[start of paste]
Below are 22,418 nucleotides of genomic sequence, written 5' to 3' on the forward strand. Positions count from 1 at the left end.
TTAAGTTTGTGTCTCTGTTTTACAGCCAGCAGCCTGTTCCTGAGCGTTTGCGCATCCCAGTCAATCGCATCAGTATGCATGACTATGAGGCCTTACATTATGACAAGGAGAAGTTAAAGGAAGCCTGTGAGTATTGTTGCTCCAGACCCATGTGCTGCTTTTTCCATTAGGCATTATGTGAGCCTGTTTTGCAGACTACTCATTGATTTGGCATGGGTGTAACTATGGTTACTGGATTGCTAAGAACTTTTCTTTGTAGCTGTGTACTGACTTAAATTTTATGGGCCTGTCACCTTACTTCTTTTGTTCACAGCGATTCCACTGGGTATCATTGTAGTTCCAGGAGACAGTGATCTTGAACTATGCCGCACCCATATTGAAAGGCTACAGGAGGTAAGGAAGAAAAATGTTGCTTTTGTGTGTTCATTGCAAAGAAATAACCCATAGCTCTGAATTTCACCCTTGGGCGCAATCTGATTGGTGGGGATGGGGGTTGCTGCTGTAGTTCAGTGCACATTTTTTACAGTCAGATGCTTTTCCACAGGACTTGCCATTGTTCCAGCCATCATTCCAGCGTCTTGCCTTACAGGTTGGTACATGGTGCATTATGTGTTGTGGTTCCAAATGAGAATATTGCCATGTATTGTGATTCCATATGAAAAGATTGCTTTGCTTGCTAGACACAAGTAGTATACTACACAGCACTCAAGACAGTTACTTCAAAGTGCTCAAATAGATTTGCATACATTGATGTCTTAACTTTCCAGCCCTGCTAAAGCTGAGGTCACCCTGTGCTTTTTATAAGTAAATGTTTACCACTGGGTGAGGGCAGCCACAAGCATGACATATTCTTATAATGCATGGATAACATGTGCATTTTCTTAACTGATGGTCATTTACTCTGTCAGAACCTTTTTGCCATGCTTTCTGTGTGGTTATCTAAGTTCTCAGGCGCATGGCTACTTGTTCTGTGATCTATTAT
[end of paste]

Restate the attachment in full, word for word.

Below are 22,418 nucleotides of genomic sequence, written 5' to 3' on the forward strand. Positions count from 1 at the left end.
TTAAGTTTGTGTCTCTGTTTTACAGCCAGCAGCCTGTTCCTGAGCGTTTGCGCATCCCAGTCAATCGCATCAGTATGCATGACTATGAGGCCTTACATTATGACAAGGAGAAGTTAAAGGAAGCCTGTGAGTATTGTTGCTCCAGACCCATGTGCTGCTTTTTCCATTAGGCATTATGTGAGCCTGTTTTGCAGACTACTCATTGATTTGGCATGGGTGTAACTATGGTTACTGGATTGCTAAGAACTTTTCTTTGTAGCTGTGTACTGACTTAAATTTTATGGGCCTGTCACCTTACTTCTTTTGTTCACAGCGATTCCACTGGGTATCATTGTAGTTCCAGGAGACAGTGATCTTGAACTATGCCGCACCCATATTGAAAGGCTACAGGAGGTAAGGAAGAAAAATGTTGCTTTTGTGTGTTCATTGCAAAGAAATAACCCATAGCTCTGAATTTCACCCTTGGGCGCAATCTGATTGGTGGGGATGGGGGTTGCTGCTGTAGTTCAGTGCACATTTTTTACAGTCAGATGCTTTTCCACAGGACTTGCCATTGTTCCAGCCATCATTCCAGCGTCTTGCCTTACAGGTTGGTACATGGTGCATTATGTGTTGTGGTTCCAAATGAGAATATTGCCATGTATTGTGATTCCATATGAAAAGATTGCTTTGCTTGCTAGACACAAGTAGTATACTACACAGCACTCAAGACAGTTACTTCAAAGTGCTCAAATAGATTTGCATACATTGATGTCTTAACTTTCCAGCCCTGCTAAAGCTGAGGTCACCCTGTGCTTTTTATAAGTAAATGTTTACCACTGGGTGAGGGCAGCCACAAGCATGACATATTCTTATAATGCATGGATAACATGTGCATTTTCTTAACTGATGGTCATTTACTCTGTCAGAACCTTTTTGCCATGCTTTCTGTGTGGTTATCTAAGTTCTCAGGCGCATGGCTACTTGTTCTGTGATCTATTAT